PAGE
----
Saturday, November 16, 2013

Saturday Morning Links

This and that for your weekend reading.

- In case anybody hasn't yet seen Andrew Coyne's takedown of anti-intellectual populism, it's well worth a read:
(T)here Mr. Ford sits, immovably: disgraced, largely powerless, but still the mayor. Is that his fault? The city’s? Or is it the fault of those who put him there in the first place, and sustained him through the long train wreck that followed: the staff who failed to report his misdeeds; the commentators who excused them; the partisans who ignored them. Disasters on the Ford scale, we are taught, do not just happen, and while the mayor’s endless supply of lies, manipulativeness and sheer chutzpah have helped to preserve him in office until now, he could not have done it alone.

And of all his enablers, the most culpable are the strategists, the ones who fashioned his image as the defender of the little guy, the suburban strivers, against the downtown elites, with their degrees and their symphonies — the ones who turned a bundle of inchoate resentments into Ford Nation. Sound familiar? It is the same condescending populism, the same aggressively dumb, harshly divisive message that has become the playbook for the right generally in this country, in all its contempt for learning, its disdain for facts, its disrespect of convention and debasing of standards. They can try to run away from him now, but they made this monster, and they will own him for years to come.

Get help? He’s had plenty.
But it's also worth noting that while Ford may make for a particularly vivid example of the dangers of protect-the-leader politics, a similar support system of toadies and apologists surrounds Stephen Harper and other figures as well. And while it may take longer for the problems with a complete lack of personal reflection and responsibility to emerge out of the office of a leader less self-destructive than Ford, we should be working to avoid them in any form.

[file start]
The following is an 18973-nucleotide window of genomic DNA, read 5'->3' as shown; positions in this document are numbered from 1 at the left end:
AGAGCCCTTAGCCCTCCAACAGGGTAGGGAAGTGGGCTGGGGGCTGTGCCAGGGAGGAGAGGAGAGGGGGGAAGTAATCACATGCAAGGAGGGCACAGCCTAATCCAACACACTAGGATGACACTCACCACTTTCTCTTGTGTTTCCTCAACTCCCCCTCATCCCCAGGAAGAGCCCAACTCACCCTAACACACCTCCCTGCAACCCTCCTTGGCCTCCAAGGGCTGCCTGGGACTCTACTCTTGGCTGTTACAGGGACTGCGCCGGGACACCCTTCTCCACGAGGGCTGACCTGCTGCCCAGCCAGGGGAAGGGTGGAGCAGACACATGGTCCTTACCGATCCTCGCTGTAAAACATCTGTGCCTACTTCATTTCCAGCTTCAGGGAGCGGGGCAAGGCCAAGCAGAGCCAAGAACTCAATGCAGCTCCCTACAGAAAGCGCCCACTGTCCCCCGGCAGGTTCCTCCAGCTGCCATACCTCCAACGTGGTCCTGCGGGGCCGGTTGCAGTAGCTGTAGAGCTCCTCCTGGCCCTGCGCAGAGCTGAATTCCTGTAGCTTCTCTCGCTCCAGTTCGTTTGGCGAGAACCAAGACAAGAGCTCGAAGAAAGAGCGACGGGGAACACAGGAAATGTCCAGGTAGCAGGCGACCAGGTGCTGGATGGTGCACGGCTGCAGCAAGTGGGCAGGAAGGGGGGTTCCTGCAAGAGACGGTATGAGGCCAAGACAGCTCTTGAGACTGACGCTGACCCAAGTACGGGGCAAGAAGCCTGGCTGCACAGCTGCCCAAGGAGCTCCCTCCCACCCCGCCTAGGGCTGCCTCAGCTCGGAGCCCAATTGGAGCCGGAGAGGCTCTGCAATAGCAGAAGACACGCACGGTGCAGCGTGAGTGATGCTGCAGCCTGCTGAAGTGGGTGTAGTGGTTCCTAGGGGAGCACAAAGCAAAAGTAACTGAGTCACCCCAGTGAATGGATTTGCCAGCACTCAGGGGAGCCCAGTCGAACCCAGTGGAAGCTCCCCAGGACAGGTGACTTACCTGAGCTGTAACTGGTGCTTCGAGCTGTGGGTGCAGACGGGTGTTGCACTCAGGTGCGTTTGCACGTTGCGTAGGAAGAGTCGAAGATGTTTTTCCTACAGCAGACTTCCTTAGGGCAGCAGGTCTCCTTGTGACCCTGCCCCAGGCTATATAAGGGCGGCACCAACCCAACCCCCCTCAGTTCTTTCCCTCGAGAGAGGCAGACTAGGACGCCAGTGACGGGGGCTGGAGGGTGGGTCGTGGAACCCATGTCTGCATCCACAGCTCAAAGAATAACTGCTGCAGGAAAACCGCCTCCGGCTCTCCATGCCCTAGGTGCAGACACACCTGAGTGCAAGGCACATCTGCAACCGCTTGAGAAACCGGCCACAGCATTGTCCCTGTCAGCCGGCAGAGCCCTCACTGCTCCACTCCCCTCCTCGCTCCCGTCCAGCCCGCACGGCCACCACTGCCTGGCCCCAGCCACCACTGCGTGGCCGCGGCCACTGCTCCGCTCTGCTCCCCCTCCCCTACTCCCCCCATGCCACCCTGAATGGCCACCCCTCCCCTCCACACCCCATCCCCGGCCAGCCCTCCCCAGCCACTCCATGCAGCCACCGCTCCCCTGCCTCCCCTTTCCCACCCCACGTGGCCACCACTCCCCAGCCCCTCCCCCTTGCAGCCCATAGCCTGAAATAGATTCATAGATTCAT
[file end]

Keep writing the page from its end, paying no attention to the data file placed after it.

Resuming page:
- Rhys Kesselman and Lana Payne both make the case for a more secure CPP retirement system. And Payne in particular highlights why we shouldn't buy the Cons' excuse for refusing to strengthen the CPP:
This week, the federal government announced it will be in surplus, conveniently, in time for the next election. And despite it being two years away, the federal Conservatives have announced what they will be doing with that surplus. More tax cuts. Sigh!
Of course the current deficit is, in large part, due to failed tax-cut policies that left the cupboard bare. An empty cupboard means the federal Conservatives have a handy excuse to ignore legitimate needs in the country, like investing in a new Health Accord. That fits fine with their agenda regarding health
care: eroding Canada’s universal medicare system through sheer neglect.
So it is clear. The Harper government has taken care of corporate Canada, but what about people, citizens; in particular, future retirees?

Unfortunately and stupidly, the federal government continues to drag its heels with respect to the retirement crisis facing Canadians, and is doing nothing to address the real problems facing Canadian workers.
 - Doug Cuthand discusses the Cons' appalling choice to spend upwards of a hundred millions of dollar per year on legal fees to attack First Nations in court - rather than working on improving the lives of First Nations citizens.

- Finally, David DesBaillets reviews the opportunities and challenges facing the Quebec NDP.

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